What Microsoft, Sony, and Nintendo don't get

Don Reisinger thinks Microsoft, Sony, and Nintendo don't get each other. Is it true?

Each other.

Too simple? After seeing yesterday's NPD numbers and hearing about them from all the companies, each has their own spin on what went down last month. Nintendo (rightfully so) chose to gloat about how well the Wii is selling. According to NPD, the Wii outsold the 360, PS3, PS2, and PSP during April. Even better for the company, it held the number two spot in hardware sales with its DS platform.

On the other hand, Microsoft chose to discuss how well its platform has done so far and explained to me that its 10.1 million units sold mark is a major milestone for the company because the first console in each generation to hit 10 million units sold in the US has won the console war. When asked if it should be worried about Nintendo, Microsoft said it doesn't see Nintendo as a competitor. When asked if it should be worried about Sony, the representative said it's not worried at all and the company believes it's in the best possible position right now.

Finally, we move to Sony. The company was barely beaten in hardware sales by Microsoft -- a mere 900 unit margin separated the two companies -- and it did relatively well in software sales. That said, it only captured 35 percent of GTA IV sales, which the company attributes to a smaller installed base. Of course, a more logical notion suggests the robust online component included in the Xbox 360 version was the main reason. Regardless, it contends that it's coming on strong and can win the console war.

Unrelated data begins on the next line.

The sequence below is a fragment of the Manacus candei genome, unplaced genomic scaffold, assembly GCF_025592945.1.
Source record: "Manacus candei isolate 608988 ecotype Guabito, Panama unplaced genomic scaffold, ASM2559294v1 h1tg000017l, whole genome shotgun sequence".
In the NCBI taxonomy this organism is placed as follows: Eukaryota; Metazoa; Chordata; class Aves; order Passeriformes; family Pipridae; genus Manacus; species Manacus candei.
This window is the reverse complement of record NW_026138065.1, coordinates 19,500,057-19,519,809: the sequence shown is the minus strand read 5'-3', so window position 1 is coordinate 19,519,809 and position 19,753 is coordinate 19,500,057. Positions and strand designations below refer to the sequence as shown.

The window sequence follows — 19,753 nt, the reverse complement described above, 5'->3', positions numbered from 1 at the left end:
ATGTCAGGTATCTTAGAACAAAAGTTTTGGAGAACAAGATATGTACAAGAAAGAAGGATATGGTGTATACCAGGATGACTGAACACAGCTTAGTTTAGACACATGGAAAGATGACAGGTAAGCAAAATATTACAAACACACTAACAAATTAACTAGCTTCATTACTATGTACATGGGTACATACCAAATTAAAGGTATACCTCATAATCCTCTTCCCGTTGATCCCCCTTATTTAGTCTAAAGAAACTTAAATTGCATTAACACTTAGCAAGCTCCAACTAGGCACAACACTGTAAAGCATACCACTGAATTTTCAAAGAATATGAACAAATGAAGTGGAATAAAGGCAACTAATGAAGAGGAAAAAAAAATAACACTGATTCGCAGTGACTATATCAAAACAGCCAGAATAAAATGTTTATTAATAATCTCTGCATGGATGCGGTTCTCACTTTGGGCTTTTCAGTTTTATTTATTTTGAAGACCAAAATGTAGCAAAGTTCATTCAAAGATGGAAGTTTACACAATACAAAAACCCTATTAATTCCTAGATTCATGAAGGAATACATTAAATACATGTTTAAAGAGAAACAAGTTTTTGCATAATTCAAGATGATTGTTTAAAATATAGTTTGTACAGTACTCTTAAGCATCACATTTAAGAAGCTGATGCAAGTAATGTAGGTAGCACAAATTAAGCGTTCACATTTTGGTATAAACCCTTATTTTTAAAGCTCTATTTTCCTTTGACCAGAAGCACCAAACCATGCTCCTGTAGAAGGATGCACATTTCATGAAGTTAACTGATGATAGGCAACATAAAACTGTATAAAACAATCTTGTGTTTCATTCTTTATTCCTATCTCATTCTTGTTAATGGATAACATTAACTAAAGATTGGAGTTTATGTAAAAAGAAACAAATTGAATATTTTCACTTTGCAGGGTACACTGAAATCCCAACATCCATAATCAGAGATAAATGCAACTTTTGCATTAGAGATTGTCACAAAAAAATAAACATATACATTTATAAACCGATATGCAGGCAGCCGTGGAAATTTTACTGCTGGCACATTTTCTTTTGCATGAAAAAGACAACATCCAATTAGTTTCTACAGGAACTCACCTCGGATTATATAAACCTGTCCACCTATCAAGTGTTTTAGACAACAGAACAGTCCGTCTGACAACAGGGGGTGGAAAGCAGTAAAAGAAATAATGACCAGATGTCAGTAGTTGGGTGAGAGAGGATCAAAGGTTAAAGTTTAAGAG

And as I examined what each company had to say about the numbers, it became quite obvious that not one understands the other.

The Nintendo mistake

Nintendo has no idea what Sony and Microsoft are all about. If it did, wouldn't the company realize that what it's lacking (even though it's still the leader by a long shot) is strong third-party support? Time and again, Nintendo will say that the Wii is about innovation and it's a different style of gameplay, but at its very core, isn't it still a gaming platform that should have a wider array of games available for it?

To me, the Wii is a gaming platform on par with the Xbox 360 and Playstation 3, regardless of the fact that almost no one from Microsoft, Sony or even Nintendo, wants to admit that. Aside from that, Nintendo really doesn't understand that although it's performing extremely well now, it may not happen forever. As the number of first-party titles start to dwindle and third-party support continues to erode as fewer games sell well on the hardware, what will Nintendo do? Sony and Microsoft understand that. Nintendo chooses to ignore it.

The Microsoft mistake

Much like Sony, Microsoft is quick to downplay the significance of the Wii. The company doesn't see Nintendo as a valid competitor to its platform and feels that the Wii is providing an entirely different experience to an entirely different set of customers. And while some of its studies may prove that point, hardcore gamers still find reason to own a Wii and there's no debating the fact that it sold almost 7 times better than the Xbox 360 in April alone.